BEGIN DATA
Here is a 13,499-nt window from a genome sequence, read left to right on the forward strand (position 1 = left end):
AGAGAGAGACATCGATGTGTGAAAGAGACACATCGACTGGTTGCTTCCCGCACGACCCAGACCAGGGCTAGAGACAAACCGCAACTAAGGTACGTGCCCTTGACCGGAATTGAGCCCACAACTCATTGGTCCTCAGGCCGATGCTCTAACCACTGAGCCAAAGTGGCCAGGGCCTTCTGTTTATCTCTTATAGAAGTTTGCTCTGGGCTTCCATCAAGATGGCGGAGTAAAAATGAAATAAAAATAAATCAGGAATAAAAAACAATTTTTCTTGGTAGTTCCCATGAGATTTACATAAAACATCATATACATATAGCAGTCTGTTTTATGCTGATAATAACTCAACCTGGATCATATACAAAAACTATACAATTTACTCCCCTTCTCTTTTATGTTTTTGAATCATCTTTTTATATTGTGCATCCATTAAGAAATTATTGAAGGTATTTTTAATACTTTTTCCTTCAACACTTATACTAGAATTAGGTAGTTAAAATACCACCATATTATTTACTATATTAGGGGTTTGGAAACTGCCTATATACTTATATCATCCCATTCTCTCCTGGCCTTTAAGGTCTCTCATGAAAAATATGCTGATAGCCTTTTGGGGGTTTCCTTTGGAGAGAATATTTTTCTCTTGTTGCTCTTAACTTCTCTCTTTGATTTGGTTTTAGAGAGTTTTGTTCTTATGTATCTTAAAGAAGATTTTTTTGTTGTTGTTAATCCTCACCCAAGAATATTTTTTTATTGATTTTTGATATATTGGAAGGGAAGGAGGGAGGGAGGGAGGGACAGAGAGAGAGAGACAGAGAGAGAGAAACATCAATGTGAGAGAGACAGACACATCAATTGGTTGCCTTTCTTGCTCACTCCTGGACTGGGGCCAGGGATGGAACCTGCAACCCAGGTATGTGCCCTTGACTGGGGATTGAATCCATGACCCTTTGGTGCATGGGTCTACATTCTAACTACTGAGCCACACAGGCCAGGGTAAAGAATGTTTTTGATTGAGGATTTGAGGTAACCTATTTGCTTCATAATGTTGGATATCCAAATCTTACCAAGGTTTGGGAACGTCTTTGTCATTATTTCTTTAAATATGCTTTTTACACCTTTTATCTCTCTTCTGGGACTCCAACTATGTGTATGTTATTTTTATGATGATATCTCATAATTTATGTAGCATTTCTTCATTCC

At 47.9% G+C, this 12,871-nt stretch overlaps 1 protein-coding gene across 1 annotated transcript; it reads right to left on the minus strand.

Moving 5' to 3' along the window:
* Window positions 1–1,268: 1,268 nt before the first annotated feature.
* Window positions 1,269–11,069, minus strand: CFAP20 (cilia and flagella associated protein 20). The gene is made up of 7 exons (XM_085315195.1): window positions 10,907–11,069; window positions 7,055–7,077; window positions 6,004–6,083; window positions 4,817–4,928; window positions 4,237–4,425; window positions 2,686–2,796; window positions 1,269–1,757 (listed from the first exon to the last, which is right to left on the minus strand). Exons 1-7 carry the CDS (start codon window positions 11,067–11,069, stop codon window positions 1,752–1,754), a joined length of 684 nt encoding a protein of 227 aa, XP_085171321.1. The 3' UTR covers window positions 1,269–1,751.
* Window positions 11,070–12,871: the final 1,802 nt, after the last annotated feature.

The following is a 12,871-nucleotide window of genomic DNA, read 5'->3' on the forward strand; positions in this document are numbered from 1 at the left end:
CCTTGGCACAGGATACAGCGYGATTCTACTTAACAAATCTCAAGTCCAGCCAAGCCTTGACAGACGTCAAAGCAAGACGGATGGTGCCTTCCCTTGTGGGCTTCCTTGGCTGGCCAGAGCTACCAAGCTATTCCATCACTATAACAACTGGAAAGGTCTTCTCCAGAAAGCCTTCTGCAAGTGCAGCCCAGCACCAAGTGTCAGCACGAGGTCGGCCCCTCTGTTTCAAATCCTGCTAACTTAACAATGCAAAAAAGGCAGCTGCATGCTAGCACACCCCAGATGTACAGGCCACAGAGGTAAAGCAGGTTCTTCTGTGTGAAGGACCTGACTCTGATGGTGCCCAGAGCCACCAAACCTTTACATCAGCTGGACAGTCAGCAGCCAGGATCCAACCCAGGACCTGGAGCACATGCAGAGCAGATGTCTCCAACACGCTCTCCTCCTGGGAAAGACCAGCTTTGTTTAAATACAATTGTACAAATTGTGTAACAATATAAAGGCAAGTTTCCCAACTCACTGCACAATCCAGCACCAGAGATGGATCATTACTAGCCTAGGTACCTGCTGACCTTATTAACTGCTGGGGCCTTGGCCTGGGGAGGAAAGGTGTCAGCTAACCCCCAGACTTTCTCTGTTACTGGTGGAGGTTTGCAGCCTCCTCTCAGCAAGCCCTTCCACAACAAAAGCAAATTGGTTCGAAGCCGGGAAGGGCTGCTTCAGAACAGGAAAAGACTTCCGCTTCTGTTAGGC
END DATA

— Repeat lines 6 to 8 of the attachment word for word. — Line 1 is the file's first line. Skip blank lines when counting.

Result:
* Window positions 1,269–11,069, minus strand: CFAP20 (cilia and flagella associated protein 20). The gene is made up of 7 exons (XM_085315195.1): window positions 10,907–11,069; window positions 7,055–7,077; window positions 6,004–6,083; window positions 4,817–4,928; window positions 4,237–4,425; window positions 2,686–2,796; window positions 1,269–1,757 (listed from the first exon to the last, which is right to left on the minus strand). Exons 1-7 carry the CDS (start codon window positions 11,067–11,069, stop codon window positions 1,752–1,754), a joined length of 684 nt encoding a protein of 227 aa, XP_085171321.1. The 3' UTR covers window positions 1,269–1,751.
* Window positions 11,070–12,871: the final 1,802 nt, after the last annotated feature.

The following is a 12,871-nucleotide window of genomic DNA, read 5'->3' on the forward strand; positions in this document are numbered from 1 at the left end: